The herbalist looked at the girl, feeling the heat at the back of her throat, and the promise of blank days and nights ahead of her. The herbalist poured her a cup of the infusion, and pressed it gently into her hands. Her fingers stopped fidgeting as she held it between her palms.

“It’s silly to complain to you about it, you’re almost as young as I am, and you never had a choice.”

“It’s not silly at all.”

“They don’t know I’m here, of course. I left a note, but they don’t know.”

“Do they not come to see me?”

“I don’t know—I don’t think so. But it isn’t that they’re irreligious. We say the blessings to Sa’arma every morning and Sa’areth every evening. Do you know them?” She removed a small black-and-white print from her purse and handed it to the herbalist.

“The Karovs.” The herbalist’s head felt light, “Yes I know them.” The herbalists’ parents stood, twenty years older than the herbalist remembered, next to a young man with high cheekbones set in a round face. His hair was short and dark and his arms muscular. “What’s his name?”

The girl looked at the herbalist peculiarly, “Sam. Samuel. And I’m Laurie.” The herbalist looked at the print for a moment longer before handing it back to her.

“I can’t give you more choice or more opportunity, but I will do what little I can.” The herbalist went to the bins, picking out small bundles of dried plants and herbs. “These will postpone conception.” The herbalist tied the bundles together with cotton twine and attached a small note of instructions for the weekly tea. The herbalist tapped lips in thought, “I could give you something to make your husband more pliable, or gentle, or even talkative, but I wouldn’t want—” There was a tap at the door. Laurie’s eyes grew wide. The herbalist put the bundles on the counter and went to the door, searching for and then smoothing the emotion that the herbalist could feel surging behind it.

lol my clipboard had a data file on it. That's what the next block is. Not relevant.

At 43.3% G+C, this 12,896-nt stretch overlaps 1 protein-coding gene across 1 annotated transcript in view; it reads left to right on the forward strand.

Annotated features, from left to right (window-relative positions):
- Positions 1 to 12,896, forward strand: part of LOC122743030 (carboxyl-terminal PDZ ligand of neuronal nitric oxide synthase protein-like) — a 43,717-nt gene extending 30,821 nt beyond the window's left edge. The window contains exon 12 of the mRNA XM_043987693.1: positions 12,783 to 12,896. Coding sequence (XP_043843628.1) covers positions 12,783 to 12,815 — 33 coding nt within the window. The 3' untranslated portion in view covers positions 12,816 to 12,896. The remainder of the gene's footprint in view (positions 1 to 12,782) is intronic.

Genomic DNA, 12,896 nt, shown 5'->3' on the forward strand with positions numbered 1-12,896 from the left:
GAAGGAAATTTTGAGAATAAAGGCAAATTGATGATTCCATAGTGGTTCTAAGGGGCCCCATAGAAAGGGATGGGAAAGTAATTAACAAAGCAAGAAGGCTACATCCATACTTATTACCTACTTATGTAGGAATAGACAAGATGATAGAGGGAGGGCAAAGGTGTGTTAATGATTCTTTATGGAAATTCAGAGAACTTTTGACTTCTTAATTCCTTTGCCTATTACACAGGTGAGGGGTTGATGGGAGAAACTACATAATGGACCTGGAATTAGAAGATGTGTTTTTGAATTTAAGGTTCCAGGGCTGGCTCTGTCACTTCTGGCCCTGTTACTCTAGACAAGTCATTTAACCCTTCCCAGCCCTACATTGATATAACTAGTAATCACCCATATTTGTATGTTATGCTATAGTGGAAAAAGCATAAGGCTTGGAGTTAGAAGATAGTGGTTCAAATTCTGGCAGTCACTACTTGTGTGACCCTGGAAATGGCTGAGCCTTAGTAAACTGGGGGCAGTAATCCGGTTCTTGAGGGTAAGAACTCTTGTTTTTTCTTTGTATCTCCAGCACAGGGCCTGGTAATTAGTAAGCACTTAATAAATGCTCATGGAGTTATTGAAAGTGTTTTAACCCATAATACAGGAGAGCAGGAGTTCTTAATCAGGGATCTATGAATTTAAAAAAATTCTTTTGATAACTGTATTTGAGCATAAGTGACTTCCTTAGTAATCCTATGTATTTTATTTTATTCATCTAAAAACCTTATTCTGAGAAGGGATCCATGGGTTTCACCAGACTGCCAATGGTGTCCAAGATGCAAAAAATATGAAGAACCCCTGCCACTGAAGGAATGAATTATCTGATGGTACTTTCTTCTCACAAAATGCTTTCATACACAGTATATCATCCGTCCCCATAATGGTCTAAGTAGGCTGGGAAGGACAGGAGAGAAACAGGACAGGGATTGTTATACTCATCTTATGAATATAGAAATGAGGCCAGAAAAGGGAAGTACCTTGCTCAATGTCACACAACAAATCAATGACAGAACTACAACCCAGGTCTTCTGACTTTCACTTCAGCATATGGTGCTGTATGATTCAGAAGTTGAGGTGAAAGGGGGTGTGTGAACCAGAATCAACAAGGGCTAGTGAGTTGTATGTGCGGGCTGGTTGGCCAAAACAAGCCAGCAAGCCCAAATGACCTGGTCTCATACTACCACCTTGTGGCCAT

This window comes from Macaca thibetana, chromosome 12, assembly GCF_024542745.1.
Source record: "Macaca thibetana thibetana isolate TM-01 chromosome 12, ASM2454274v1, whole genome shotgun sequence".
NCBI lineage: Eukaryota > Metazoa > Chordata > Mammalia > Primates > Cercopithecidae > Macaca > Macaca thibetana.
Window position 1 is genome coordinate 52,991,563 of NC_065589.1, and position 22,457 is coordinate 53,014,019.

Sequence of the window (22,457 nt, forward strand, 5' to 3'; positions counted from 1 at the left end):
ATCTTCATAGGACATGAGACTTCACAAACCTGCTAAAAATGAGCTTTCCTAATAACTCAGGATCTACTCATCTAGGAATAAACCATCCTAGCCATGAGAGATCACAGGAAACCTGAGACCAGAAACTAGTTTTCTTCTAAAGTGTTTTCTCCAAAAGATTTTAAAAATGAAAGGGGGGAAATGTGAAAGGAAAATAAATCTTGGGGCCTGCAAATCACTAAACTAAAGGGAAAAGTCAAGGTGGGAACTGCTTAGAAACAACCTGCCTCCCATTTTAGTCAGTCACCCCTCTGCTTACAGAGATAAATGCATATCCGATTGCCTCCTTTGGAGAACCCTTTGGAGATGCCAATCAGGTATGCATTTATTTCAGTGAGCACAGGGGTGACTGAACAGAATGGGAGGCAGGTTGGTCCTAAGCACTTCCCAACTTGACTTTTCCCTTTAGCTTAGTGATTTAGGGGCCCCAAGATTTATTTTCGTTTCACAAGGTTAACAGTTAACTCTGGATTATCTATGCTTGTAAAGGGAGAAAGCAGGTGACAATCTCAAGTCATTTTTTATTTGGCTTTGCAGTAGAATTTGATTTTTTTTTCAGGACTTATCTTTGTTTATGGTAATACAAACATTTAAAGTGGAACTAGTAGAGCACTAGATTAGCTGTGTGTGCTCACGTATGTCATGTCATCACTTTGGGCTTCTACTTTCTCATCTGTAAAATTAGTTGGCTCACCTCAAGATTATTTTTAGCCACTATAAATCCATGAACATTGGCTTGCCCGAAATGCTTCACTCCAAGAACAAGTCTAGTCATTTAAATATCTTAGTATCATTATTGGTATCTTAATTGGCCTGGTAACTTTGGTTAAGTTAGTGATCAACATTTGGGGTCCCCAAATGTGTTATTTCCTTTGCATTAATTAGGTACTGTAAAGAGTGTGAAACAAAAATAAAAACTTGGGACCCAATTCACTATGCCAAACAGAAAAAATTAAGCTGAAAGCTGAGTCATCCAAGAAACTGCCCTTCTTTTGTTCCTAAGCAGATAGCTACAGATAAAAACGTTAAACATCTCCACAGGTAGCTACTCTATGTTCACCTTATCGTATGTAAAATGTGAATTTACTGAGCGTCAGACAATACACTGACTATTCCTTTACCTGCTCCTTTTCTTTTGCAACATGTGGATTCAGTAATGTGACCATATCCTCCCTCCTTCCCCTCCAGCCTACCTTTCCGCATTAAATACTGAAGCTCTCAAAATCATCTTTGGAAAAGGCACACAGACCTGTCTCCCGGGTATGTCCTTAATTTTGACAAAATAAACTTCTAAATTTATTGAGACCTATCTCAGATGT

Sam stood there in the mid-afternoon, anger melting to concern on his face.


“Here,” she said from her chair. Sam calmed, looking at the herbalist gratefully, without recognition.

The herbalist invited Sam into the parlor. He kissed his wife and sat in the chair the herbalist offered, and took a cup of the kava tea. The herbalist explained to Sam why his wife had come, the contraceptives the herbalist had offered, and then sat quietly while the couple discussed what was to become of their future. Laurie touched her husband’s hand, shyly, tentatively, and he held onto it with what seemed to be an urgent and enormous love.

That night, the herbalist lay upstairs in bed. Though no great foreseer—that came with many years of the practice—the herbalist could almost see the couple’s simple future. And the herbalist liked it. The herbalist could not help but wonder what it would have been like to be born someone else, someone male or female. It was not jealousy, but a yearning to know that individual, selfish love. But somehow, before falling asleep, the herbalist felt Sa’armeth.

It was, as always, an unyielding and electric empathy, both for the herbalist, and for Samuel and Laurie, and for the herbalist’s aged parents, and everyone the herbalist would ever meet or never knew. The young herbalist felt Sa’armeth there, shuddered and sighed and fell deep, deep asleep.